Publishing flamebait [Fwd: Pragmatic Bookshelf releases "From Java To Ruby"]

Gabriel Gunderson gabe at gundy.org
Wed Jun 28 13:08:19 MDT 2006


I thought this email was kinda funny (from the Pragmatic Bookshelf) and
wanted to share it.  This is the *one* book you must have in the
trenches of a Ruby VS Java flame war.

I love how the first paragraph suggests that Java prevents your team
form being productive, is inflexible, hard to maintain and is not the
best tool for the job.  I'm not saying those things *are* or *are not*
true; I'm just saying I think it's funny to sell a book as interested in
tearing down Java as it is building up Ruby.

BTW, I don't use Java or Ruby.

-------- Forwarded Message --------
On a development team, you want to be productive. You want to write
flexible, maintainable web applications using the best technology for the
job. But how can you justify the move away from established platforms such
as JEE? Java developers often know that better languages and environments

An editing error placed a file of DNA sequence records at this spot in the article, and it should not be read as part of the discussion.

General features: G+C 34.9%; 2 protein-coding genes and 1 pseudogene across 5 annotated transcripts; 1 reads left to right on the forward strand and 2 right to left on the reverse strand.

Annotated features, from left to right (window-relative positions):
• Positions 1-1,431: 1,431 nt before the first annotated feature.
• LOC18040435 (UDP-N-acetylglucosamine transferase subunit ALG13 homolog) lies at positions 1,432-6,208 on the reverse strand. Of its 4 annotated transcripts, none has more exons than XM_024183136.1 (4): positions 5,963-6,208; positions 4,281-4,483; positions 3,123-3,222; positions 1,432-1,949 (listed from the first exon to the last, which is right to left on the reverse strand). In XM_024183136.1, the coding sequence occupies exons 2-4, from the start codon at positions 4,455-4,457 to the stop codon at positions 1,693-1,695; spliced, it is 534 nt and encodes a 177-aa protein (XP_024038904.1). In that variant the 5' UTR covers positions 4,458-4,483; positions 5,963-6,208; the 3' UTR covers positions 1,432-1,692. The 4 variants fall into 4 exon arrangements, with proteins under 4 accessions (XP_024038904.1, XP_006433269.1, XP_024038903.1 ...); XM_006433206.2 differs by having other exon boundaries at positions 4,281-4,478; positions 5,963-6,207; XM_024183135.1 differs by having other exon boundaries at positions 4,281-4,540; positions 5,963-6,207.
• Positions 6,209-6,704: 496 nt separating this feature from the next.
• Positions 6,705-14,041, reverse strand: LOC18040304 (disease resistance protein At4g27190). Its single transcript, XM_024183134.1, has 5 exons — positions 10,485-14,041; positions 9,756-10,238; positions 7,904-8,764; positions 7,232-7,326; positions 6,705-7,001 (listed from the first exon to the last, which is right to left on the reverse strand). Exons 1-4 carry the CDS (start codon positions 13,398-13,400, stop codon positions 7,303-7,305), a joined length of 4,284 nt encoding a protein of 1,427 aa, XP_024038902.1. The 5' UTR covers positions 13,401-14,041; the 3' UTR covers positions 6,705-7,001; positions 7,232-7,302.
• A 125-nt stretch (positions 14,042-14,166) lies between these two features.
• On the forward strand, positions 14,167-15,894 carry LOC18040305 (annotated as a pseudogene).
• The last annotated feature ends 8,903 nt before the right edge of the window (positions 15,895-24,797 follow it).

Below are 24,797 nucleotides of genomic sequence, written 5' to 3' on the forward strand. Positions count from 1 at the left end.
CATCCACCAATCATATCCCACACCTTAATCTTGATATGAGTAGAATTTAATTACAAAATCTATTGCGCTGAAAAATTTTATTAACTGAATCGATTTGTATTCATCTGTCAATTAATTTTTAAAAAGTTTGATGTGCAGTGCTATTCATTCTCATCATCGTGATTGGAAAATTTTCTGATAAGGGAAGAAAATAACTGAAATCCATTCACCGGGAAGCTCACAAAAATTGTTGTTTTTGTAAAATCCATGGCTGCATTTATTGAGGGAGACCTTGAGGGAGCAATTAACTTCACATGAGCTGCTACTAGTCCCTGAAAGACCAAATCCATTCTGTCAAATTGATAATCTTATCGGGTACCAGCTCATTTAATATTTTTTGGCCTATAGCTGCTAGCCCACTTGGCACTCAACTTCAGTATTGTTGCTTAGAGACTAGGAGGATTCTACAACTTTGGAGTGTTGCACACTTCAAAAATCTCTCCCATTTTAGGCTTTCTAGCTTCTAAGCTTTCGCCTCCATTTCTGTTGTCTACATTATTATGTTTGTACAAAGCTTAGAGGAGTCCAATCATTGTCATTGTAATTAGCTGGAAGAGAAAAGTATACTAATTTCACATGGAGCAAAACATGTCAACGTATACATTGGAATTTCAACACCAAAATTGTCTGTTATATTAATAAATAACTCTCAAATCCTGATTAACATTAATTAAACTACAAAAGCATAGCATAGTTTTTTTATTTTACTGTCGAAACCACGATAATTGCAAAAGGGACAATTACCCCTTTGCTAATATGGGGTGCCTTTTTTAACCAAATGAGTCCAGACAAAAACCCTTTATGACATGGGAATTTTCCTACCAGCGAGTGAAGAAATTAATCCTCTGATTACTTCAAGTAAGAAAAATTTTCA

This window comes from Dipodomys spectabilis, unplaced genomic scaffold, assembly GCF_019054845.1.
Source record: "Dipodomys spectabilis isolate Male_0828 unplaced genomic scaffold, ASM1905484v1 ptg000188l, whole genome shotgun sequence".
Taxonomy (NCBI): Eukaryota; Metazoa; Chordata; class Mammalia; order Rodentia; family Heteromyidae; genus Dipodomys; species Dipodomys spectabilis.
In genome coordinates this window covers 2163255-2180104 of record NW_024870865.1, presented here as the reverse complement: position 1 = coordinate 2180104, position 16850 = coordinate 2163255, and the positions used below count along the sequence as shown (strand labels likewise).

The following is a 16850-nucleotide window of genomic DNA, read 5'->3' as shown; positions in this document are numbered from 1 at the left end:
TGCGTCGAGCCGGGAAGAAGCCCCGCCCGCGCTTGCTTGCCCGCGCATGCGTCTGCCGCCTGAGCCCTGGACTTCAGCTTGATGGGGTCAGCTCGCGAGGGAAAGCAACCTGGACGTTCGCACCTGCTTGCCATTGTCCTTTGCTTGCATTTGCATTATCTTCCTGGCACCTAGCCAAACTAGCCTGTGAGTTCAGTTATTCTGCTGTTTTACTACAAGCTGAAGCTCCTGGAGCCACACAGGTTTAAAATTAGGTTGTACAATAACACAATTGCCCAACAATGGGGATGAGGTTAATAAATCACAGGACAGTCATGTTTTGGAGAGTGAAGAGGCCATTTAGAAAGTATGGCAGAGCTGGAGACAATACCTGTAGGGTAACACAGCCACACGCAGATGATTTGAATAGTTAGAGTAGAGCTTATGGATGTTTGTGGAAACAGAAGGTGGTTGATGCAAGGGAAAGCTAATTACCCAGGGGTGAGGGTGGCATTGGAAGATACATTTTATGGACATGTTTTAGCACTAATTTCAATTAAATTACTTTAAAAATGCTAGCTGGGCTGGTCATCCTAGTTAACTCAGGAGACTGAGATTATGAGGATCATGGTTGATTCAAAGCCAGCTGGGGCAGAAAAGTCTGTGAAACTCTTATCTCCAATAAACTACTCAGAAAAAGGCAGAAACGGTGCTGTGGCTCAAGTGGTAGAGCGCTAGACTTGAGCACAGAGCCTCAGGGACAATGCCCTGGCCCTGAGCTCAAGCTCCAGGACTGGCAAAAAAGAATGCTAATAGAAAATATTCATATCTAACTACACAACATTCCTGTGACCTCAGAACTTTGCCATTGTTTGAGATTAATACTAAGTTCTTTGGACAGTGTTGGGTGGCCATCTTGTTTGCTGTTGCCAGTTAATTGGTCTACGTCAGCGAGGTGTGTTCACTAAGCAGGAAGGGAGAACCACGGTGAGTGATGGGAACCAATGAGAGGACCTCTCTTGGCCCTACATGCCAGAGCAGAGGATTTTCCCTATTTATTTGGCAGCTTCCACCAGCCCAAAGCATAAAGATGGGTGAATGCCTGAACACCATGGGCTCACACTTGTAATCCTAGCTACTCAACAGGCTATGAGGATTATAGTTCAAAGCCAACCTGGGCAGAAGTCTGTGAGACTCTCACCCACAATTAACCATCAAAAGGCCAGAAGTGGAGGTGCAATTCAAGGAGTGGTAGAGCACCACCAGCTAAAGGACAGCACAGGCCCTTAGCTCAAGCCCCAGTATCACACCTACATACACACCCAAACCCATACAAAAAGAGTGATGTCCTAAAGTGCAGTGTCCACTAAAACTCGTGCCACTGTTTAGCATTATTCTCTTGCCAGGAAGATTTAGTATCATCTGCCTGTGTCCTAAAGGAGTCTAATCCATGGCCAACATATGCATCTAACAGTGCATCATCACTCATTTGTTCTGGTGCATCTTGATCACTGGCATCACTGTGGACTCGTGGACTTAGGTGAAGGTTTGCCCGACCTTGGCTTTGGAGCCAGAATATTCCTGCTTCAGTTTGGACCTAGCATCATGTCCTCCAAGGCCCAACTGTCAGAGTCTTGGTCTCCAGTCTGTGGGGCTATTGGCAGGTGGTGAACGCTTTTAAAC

are out there, but can't always communicate the benefits to their
management chain.

"From Java to Ruby" has the answers, and it expresses them in a language
that'll help persuade managers and executives who've seen it all.
Bruce tells us, "This book fills a vacuum. If this programmer-led
revolution is to advance into the enterprise, we must learn how to express
how the technical advantages of Ruby help solve business problems in ways
that Java can't. After interviewing customers, visionaries, and Ruby
programmers for this book I am convinced that Ruby represents a
fundamental advancement over Java."

Most books talk about the benefits of technology, but risk, skills, and
fitness for purpose are even more important. Other books cannot overcome
the most basic management objection: risk. But Bruce attacks user
objections head on, in language friendly to both developers and managers.
Readers and reviewers have already successfully applied the ideas in this
book to real-word problems and projects.

With this book in hand, you can too.

-- 
Gabriel Gunderson
http://gundy.org




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